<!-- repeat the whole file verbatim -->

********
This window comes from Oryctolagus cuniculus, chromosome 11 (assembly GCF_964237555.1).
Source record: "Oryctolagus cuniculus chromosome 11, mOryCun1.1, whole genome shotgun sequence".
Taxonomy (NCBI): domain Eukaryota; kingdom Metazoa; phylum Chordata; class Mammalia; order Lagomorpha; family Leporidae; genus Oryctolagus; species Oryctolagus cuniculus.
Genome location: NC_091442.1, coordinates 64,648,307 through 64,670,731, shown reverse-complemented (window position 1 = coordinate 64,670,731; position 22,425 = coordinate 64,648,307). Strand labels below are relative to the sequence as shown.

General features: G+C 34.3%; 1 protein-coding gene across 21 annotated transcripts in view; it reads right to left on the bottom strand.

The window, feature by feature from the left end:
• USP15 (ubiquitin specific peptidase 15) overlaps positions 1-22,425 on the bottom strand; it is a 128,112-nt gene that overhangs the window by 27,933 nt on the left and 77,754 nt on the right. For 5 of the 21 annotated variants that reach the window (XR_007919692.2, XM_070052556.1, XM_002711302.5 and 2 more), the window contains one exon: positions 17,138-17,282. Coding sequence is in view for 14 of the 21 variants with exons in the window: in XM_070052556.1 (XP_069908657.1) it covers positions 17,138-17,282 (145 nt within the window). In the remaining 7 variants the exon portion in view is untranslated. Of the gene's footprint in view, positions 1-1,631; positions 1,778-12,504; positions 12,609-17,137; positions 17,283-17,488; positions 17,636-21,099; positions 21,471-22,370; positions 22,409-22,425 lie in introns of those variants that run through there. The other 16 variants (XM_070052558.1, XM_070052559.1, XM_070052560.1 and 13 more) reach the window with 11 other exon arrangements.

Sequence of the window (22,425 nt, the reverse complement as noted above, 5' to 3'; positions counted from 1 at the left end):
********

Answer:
This window comes from Oryctolagus cuniculus, chromosome 11 (assembly GCF_964237555.1).
Source record: "Oryctolagus cuniculus chromosome 11, mOryCun1.1, whole genome shotgun sequence".
Taxonomy (NCBI): domain Eukaryota; kingdom Metazoa; phylum Chordata; class Mammalia; order Lagomorpha; family Leporidae; genus Oryctolagus; species Oryctolagus cuniculus.
Genome location: NC_091442.1, coordinates 64,648,307 through 64,670,731, shown reverse-complemented (window position 1 = coordinate 64,670,731; position 22,425 = coordinate 64,648,307). Strand labels below are relative to the sequence as shown.

General features: G+C 34.3%; 1 protein-coding gene across 21 annotated transcripts in view; it reads right to left on the bottom strand.

The window, feature by feature from the left end:
• USP15 (ubiquitin specific peptidase 15) overlaps positions 1-22,425 on the bottom strand; it is a 128,112-nt gene that overhangs the window by 27,933 nt on the left and 77,754 nt on the right. For 5 of the 21 annotated variants that reach the window (XR_007919692.2, XM_070052556.1, XM_002711302.5 and 2 more), the window contains one exon: positions 17,138-17,282. Coding sequence is in view for 14 of the 21 variants with exons in the window: in XM_070052556.1 (XP_069908657.1) it covers positions 17,138-17,282 (145 nt within the window). In the remaining 7 variants the exon portion in view is untranslated. Of the gene's footprint in view, positions 1-1,631; positions 1,778-12,504; positions 12,609-17,137; positions 17,283-17,488; positions 17,636-21,099; positions 21,471-22,370; positions 22,409-22,425 lie in introns of those variants that run through there. The other 16 variants (XM_070052558.1, XM_070052559.1, XM_070052560.1 and 13 more) reach the window with 11 other exon arrangements.

Sequence of the window (22,425 nt, the reverse complement as noted above, 5' to 3'; positions counted from 1 at the left end):